In 2009, just as the iphone fad climaxed, the next “thing” to catch people’s attention was the just around the corner. Like the iphone, it promised to be sleek, stylish and expensive, to offer uncountable applications and get many technophiles busy. Except technologists, no one expected it. It came into the scene bold and curve, holding a javelin in one hand and pointing a touch in the other. It came first to the city and then travelled to the slums before finding its way to the nooks and crannies of Nigeria and everywhere the 3G telephone signal went. It is still here in Lagos where the craze first started but for how long it will stay, no one knows. It is the almighty blackberry. Nicknamed BB and developed by the Research in Motion (RIM) company, this adult’s toy or tool (depending on how it is used) is now becoming the envy of little children.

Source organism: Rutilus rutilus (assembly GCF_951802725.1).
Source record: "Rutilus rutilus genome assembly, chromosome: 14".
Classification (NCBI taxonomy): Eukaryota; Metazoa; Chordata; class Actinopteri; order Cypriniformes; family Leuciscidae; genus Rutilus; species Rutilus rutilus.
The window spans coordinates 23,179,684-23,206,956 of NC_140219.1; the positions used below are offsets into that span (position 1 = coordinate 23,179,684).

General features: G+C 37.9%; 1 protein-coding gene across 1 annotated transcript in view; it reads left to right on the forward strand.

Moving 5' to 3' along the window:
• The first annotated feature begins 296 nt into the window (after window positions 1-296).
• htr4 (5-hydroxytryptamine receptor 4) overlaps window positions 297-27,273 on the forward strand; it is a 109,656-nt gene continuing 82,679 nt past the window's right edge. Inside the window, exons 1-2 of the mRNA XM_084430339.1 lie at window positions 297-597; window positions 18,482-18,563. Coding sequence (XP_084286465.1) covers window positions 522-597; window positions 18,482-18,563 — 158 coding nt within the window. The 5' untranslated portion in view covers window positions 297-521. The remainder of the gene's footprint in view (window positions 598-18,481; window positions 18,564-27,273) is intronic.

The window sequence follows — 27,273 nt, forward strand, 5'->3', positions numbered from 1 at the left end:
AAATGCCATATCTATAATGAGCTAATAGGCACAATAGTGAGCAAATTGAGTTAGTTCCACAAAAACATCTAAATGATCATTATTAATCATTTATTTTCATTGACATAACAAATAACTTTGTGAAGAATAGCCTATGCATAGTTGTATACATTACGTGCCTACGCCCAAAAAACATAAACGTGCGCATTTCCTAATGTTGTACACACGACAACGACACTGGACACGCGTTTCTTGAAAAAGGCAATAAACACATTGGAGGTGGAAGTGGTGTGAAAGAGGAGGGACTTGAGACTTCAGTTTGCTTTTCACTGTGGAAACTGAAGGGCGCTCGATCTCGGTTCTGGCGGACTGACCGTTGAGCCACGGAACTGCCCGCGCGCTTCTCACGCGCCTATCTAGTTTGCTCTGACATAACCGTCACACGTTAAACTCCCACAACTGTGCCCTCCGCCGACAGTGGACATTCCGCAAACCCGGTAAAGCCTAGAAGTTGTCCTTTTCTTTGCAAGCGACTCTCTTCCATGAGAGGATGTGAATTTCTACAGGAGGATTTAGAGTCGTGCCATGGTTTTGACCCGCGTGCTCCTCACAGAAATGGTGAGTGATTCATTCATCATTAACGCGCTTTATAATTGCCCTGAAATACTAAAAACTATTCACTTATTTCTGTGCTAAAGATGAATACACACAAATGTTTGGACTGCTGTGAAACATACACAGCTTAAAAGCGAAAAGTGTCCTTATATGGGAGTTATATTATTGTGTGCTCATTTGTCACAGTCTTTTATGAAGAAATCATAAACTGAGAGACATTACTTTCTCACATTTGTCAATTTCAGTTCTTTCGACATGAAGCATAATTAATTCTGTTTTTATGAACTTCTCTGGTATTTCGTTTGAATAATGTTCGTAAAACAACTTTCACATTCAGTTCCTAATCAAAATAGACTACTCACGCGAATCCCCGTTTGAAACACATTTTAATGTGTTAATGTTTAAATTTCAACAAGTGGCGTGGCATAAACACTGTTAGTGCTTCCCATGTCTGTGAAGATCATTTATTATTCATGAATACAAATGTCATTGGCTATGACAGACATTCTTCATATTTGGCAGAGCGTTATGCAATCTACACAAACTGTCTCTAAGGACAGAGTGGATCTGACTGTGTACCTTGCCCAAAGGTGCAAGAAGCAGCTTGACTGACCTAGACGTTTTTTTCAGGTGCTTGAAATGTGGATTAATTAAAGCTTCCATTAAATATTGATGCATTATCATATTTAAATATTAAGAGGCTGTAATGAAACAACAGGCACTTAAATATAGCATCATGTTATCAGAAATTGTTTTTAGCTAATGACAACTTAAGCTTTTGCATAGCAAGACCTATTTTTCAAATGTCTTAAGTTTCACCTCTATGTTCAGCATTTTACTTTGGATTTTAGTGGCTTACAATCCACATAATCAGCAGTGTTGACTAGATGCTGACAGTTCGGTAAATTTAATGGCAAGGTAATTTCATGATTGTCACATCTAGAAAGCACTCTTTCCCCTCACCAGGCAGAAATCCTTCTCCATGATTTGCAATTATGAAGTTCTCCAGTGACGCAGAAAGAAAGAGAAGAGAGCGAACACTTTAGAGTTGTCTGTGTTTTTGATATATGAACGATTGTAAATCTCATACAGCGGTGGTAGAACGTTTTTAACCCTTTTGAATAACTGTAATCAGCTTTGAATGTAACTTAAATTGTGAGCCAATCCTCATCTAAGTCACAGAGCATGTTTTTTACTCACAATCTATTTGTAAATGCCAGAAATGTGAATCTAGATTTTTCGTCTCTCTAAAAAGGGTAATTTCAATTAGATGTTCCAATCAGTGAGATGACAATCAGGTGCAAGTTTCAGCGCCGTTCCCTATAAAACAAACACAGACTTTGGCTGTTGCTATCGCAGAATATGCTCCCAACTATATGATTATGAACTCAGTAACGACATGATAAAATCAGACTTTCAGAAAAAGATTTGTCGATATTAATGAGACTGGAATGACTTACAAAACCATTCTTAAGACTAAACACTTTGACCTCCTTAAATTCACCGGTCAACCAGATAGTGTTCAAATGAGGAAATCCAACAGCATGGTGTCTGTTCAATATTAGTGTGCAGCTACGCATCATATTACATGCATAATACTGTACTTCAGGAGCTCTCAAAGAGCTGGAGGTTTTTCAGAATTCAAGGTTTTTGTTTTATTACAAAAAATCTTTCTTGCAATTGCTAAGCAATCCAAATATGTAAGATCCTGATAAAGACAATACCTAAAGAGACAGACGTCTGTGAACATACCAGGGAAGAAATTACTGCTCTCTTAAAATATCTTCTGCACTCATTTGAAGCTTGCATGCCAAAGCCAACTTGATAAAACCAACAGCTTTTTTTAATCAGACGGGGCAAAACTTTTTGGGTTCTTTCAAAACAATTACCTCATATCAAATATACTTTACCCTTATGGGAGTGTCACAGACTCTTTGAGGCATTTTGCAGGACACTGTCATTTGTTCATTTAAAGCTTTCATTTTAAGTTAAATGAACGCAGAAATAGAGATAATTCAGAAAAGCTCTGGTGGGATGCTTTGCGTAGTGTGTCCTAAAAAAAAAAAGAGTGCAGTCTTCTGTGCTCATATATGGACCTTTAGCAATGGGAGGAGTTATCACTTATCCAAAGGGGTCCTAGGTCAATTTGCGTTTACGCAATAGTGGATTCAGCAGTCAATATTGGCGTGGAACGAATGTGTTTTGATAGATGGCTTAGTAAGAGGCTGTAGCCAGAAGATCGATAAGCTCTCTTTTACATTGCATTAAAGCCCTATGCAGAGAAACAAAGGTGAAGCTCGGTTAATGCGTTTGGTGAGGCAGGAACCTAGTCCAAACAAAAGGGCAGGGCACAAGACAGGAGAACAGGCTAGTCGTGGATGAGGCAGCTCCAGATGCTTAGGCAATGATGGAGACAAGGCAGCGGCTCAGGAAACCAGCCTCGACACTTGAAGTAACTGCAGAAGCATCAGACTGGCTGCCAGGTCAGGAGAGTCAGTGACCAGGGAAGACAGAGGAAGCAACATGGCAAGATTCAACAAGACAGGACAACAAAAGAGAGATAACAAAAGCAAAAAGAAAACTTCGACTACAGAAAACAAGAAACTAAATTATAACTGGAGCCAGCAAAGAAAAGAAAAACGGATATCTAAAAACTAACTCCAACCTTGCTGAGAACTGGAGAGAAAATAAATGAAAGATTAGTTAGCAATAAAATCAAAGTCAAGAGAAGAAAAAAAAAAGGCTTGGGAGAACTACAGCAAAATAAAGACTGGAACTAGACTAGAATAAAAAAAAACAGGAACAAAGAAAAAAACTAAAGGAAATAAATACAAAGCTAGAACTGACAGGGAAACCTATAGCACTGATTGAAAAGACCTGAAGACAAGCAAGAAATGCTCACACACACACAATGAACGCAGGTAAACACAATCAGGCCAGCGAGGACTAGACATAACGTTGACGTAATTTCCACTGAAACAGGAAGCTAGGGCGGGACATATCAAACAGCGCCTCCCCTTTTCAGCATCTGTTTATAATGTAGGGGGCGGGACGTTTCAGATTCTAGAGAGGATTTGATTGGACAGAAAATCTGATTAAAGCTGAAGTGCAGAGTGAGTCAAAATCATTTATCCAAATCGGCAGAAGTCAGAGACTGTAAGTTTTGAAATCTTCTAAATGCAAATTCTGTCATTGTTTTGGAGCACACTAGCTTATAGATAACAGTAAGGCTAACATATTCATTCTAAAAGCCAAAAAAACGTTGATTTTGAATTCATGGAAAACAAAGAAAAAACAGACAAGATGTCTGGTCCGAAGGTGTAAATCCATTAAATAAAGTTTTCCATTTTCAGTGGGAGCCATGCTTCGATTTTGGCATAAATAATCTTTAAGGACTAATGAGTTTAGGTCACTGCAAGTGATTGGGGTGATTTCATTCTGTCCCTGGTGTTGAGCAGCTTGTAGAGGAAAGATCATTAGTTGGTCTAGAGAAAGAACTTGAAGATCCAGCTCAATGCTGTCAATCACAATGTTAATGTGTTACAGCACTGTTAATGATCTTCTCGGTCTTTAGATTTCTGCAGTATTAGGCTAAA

I was an industrial trainee somewhere in Victoria Island when the BB entered Lagos. It did not struggle to introduce itself because the luxurious taste and tech groove of many lagosians quickly got its demand going. Like hot cakes served with iced coke, the BB sold. Many people around me, both those who had business using it and those whose salary rebuked it, were soon scheming and strategizing on how to purchase one. Today the idea is, if you are not using a BB and planning to buy one, you have been left behind. I even overheard a big girl persuading her boyfriend to make sure he got her another type on her forthcoming birthday. But the other idea is that those whose businesses demand on-the-go internet connectivity definitely needed portable internet devices like the BB smartphone. When high school seniors, yet-to-be matriculated undergraduates and unemployed adults start declaring their want of blackberries, you should know it is just because of the craze. Bitter truth: if your job or studies does not demand the use of an expensive smartphone or if you already have a laptop and reliable internet connectivity, owning a BB might just be an unwarranted liability.
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